3. Defense Motion for Instructions on Lesser Included Offenses (pdf): requesting Judge Lind instruct the Government on LIO (lesser included charges), specifically that charging PFC Manning with illegally obtaining information multiplies the more severe charge of illegally transmitting information, since the first is already included in the transmission charge.
  4. Defense Motion to Dismiss Specifications 2, 3, 5, 7, 9, 10, 11, and 15 of Charge II (pdf): a move to dismiss these specifications, which Coombs argues are unconstitutionally vague. Defense argues that the phrases, “relating to the national defense” and “to the Injury of the United States or to the Advantage of Any Foreign Nation” are so broad that the Government cannot detail “exactly what information they include,” which violates PFC Manning’s right to due process.
  5. Defense Motion to Compel Identification of Brady Materials (pdf): requests that the Government “specify which documents constitute Brady disclosures”. The Supreme Court ruled in Brady v. Maryland, 373 U.S. 83 (1963) it is a violation of a Defendant’s right to due process for the Prosecution to suppress evidence that may aid the defense, if the Defense has requested such information. In PFC Manning’s case, the Government has provided over 6,500 pages of discovery evidence, but has only disclosed 12 pages of Brady material. Coombs argues that this gives the Government a “tactical advantage,” since the Defense is spread throughout the country and PFC Manning, largely confined to Fort Leavenworth, cannot have reasonable access to the 6,500 pages of discovery evidence, of which the classified evidence can only be viewed in Rhode Island and Maryland. Nathan Fuller explains, “if the prosecution would make its Brady material known, the defense could better prepare for legal arguments to come.”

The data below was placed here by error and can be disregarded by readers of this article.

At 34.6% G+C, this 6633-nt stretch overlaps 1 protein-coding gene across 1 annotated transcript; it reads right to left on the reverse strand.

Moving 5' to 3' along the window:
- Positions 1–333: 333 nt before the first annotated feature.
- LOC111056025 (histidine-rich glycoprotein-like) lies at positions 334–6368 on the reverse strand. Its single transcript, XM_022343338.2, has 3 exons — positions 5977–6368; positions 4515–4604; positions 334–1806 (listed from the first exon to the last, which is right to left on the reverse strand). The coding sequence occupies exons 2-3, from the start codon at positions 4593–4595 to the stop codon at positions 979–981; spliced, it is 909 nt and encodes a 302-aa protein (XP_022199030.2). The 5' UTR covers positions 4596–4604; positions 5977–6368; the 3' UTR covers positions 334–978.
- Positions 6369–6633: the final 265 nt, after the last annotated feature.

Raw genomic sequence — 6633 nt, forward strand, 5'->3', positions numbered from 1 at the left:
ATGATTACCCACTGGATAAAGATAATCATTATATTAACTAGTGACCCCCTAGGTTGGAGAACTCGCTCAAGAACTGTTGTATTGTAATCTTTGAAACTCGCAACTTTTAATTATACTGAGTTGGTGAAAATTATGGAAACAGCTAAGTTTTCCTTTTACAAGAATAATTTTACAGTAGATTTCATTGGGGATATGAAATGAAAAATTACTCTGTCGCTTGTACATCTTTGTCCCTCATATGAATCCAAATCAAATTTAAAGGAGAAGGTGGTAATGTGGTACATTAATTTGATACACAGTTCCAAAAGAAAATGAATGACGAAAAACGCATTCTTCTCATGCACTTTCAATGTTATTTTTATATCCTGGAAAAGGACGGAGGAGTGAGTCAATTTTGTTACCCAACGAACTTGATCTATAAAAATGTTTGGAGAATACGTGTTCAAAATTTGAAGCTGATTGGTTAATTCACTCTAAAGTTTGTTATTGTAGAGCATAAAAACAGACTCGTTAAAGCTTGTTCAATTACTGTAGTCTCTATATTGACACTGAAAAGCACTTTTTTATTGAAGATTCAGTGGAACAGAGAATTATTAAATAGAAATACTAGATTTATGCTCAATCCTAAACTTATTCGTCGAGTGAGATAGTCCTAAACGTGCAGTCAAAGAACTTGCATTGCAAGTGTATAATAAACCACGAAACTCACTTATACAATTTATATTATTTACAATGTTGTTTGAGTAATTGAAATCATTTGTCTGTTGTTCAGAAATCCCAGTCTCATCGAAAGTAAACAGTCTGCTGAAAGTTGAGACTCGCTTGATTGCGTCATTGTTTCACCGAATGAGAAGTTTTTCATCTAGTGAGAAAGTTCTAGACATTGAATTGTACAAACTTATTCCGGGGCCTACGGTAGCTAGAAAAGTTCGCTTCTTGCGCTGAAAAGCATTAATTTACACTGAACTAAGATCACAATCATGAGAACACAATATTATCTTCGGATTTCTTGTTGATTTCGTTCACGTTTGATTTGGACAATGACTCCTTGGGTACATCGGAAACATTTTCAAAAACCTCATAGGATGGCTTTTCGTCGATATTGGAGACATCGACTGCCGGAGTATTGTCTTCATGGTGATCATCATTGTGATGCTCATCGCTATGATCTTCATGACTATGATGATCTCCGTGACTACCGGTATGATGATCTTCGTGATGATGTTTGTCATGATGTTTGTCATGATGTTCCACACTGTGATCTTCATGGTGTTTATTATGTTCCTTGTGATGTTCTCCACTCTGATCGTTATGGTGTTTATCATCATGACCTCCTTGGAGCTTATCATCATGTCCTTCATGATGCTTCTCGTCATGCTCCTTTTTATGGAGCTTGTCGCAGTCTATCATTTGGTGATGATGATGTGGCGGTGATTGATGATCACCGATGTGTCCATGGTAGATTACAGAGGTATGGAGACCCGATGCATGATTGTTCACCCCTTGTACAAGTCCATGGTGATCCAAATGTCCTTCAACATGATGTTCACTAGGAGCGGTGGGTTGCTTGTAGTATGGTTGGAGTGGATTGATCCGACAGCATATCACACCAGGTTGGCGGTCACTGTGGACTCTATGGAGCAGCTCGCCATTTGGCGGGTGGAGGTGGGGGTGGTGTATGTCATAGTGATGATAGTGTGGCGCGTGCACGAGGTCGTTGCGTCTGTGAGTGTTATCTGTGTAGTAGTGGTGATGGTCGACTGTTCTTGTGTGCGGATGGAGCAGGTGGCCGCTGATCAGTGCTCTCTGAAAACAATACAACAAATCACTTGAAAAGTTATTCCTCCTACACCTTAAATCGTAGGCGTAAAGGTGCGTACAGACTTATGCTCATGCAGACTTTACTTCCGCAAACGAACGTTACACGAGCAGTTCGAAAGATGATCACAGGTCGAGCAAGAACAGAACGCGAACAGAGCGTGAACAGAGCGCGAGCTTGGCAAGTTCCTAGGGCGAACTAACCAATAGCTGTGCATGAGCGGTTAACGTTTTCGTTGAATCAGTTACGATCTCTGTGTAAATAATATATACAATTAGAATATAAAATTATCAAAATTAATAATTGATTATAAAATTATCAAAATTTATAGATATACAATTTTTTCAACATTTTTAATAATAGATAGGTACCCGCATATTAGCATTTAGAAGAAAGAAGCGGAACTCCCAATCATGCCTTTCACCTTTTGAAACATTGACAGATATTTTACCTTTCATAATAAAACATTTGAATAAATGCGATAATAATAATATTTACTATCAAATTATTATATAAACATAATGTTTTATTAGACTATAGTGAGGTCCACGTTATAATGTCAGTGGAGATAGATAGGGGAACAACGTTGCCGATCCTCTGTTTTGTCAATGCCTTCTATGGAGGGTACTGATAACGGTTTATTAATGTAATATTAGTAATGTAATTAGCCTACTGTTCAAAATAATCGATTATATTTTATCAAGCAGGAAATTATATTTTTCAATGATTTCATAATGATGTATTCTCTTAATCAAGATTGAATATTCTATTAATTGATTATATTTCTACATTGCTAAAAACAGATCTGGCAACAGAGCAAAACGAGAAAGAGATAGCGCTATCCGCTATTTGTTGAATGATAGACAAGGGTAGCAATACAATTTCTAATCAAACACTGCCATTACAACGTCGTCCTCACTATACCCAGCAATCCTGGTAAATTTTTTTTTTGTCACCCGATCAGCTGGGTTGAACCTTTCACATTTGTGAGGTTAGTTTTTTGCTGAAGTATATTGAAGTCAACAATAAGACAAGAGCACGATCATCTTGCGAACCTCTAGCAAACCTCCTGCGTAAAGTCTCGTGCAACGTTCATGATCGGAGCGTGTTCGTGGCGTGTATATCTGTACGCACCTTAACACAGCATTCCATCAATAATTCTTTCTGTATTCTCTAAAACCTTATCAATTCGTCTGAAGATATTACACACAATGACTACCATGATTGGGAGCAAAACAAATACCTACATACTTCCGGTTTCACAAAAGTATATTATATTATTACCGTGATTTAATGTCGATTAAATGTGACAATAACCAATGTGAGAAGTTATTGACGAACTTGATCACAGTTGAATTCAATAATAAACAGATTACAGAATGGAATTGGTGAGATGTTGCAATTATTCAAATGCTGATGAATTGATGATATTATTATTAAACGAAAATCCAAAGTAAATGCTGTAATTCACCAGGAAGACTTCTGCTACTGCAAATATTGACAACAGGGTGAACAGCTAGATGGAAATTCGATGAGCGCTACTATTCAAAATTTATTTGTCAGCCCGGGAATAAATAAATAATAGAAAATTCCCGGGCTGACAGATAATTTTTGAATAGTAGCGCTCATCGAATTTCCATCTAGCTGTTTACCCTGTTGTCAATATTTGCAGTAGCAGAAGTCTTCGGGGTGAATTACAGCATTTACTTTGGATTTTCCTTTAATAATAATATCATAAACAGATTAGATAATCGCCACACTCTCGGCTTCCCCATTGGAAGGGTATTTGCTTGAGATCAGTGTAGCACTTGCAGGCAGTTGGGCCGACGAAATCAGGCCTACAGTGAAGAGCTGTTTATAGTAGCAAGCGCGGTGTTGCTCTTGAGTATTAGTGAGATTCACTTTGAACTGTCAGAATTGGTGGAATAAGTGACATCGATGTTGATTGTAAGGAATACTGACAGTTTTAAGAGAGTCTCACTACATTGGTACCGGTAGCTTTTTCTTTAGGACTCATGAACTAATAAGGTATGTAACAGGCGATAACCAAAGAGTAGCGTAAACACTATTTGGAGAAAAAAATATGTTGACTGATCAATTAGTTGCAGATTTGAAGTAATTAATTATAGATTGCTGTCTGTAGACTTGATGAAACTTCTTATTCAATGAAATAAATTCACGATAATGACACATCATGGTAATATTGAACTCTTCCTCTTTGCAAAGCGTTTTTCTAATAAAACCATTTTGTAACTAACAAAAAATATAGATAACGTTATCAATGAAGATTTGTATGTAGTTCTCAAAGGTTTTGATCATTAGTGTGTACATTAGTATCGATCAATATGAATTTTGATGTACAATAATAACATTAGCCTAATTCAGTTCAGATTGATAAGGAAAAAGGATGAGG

Per Alexa O’Brien, Judge Lind ruled on Wednesday against Defense Motion to Record R.C.M. 802 conference sessions (pg. II-76). These are off-record, secret sessions where only Judge Lind and lawyers for the prosecution and defense are permitted to attend, . The Government argued against the recording and transcription based on “fairness and efficiency,” while the Defense claimed the Government was using it to “re-litigate rulings by the court because they were not recorded.” Kevin Gosztola of FireDogLake notes:

[T]he government has taken positions in 802 sessions, which they do not take in open court proceedings. There is no way for the defense to prove the government is lying or falsely representing what was said because the sessions are not recorded.

Gosztola also reports on two other rulings:

  1. The Government argued that the State Department damage assessment report, which Judge Lind had previously ruled was discoverable, was a draft when submitted in May and therefore speculative. Judge Lind denied the Government’s motion to reconsider her previous ruling.
  2. The Government was ordered to turn over the Defense Intelligence Agency’s IRTF damage assessment report to the Defense.




– xx